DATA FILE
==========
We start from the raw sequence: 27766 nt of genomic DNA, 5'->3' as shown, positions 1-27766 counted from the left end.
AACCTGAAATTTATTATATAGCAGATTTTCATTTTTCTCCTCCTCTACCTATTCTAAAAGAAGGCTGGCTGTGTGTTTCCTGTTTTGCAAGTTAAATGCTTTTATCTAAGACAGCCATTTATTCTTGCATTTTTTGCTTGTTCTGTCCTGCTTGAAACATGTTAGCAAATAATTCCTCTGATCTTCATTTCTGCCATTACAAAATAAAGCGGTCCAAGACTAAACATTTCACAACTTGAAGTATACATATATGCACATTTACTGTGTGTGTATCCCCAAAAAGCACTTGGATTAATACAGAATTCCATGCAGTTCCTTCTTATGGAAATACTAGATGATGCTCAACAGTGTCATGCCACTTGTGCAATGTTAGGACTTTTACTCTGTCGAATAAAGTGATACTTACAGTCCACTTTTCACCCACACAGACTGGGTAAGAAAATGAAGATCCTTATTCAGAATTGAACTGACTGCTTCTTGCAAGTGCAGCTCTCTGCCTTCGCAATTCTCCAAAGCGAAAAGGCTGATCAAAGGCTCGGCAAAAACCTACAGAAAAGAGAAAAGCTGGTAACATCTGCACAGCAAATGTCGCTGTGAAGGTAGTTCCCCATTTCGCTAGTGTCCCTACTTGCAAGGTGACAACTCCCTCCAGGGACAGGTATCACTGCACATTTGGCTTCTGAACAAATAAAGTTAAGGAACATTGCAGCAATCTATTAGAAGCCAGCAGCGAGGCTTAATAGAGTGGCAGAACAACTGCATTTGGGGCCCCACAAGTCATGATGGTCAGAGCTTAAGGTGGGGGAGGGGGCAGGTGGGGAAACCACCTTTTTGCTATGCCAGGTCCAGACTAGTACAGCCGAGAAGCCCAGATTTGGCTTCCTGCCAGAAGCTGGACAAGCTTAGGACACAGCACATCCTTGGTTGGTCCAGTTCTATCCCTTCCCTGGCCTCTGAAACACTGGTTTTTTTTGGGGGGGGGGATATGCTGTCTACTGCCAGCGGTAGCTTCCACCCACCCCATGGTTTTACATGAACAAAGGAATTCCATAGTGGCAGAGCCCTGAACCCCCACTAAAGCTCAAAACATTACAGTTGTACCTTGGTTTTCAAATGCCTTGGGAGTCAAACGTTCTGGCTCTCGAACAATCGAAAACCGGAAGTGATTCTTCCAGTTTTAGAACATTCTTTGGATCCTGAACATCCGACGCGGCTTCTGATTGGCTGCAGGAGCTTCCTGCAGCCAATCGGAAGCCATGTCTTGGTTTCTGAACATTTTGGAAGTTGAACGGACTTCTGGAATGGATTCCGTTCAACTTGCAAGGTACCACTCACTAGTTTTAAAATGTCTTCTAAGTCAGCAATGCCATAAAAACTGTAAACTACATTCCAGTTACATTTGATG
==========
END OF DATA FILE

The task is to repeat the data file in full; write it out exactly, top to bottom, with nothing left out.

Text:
We start from the raw sequence: 27766 nt of genomic DNA, 5'->3' as shown, positions 1-27766 counted from the left end.
AACCTGAAATTTATTATATAGCAGATTTTCATTTTTCTCCTCCTCTACCTATTCTAAAAGAAGGCTGGCTGTGTGTTTCCTGTTTTGCAAGTTAAATGCTTTTATCTAAGACAGCCATTTATTCTTGCATTTTTTGCTTGTTCTGTCCTGCTTGAAACATGTTAGCAAATAATTCCTCTGATCTTCATTTCTGCCATTACAAAATAAAGCGGTCCAAGACTAAACATTTCACAACTTGAAGTATACATATATGCACATTTACTGTGTGTGTATCCCCAAAAAGCACTTGGATTAATACAGAATTCCATGCAGTTCCTTCTTATGGAAATACTAGATGATGCTCAACAGTGTCATGCCACTTGTGCAATGTTAGGACTTTTACTCTGTCGAATAAAGTGATACTTACAGTCCACTTTTCACCCACACAGACTGGGTAAGAAAATGAAGATCCTTATTCAGAATTGAACTGACTGCTTCTTGCAAGTGCAGCTCTCTGCCTTCGCAATTCTCCAAAGCGAAAAGGCTGATCAAAGGCTCGGCAAAAACCTACAGAAAAGAGAAAAGCTGGTAACATCTGCACAGCAAATGTCGCTGTGAAGGTAGTTCCCCATTTCGCTAGTGTCCCTACTTGCAAGGTGACAACTCCCTCCAGGGACAGGTATCACTGCACATTTGGCTTCTGAACAAATAAAGTTAAGGAACATTGCAGCAATCTATTAGAAGCCAGCAGCGAGGCTTAATAGAGTGGCAGAACAACTGCATTTGGGGCCCCACAAGTCATGATGGTCAGAGCTTAAGGTGGGGGAGGGGGCAGGTGGGGAAACCACCTTTTTGCTATGCCAGGTCCAGACTAGTACAGCCGAGAAGCCCAGATTTGGCTTCCTGCCAGAAGCTGGACAAGCTTAGGACACAGCACATCCTTGGTTGGTCCAGTTCTATCCCTTCCCTGGCCTCTGAAACACTGGTTTTTTTTGGGGGGGGGGATATGCTGTCTACTGCCAGCGGTAGCTTCCACCCACCCCATGGTTTTACATGAACAAAGGAATTCCATAGTGGCAGAGCCCTGAACCCCCACTAAAGCTCAAAACATTACAGTTGTACCTTGGTTTTCAAATGCCTTGGGAGTCAAACGTTCTGGCTCTCGAACAATCGAAAACCGGAAGTGATTCTTCCAGTTTTAGAACATTCTTTGGATCCTGAACATCCGACGCGGCTTCTGATTGGCTGCAGGAGCTTCCTGCAGCCAATCGGAAGCCATGTCTTGGTTTCTGAACATTTTGGAAGTTGAACGGACTTCTGGAATGGATTCCGTTCAACTTGCAAGGTACCACTCACTAGTTTTAAAATGTCTTCTAAGTCAGCAATGCCATAAAAACTGTAAACTACATTCCAGTTACATTTGATG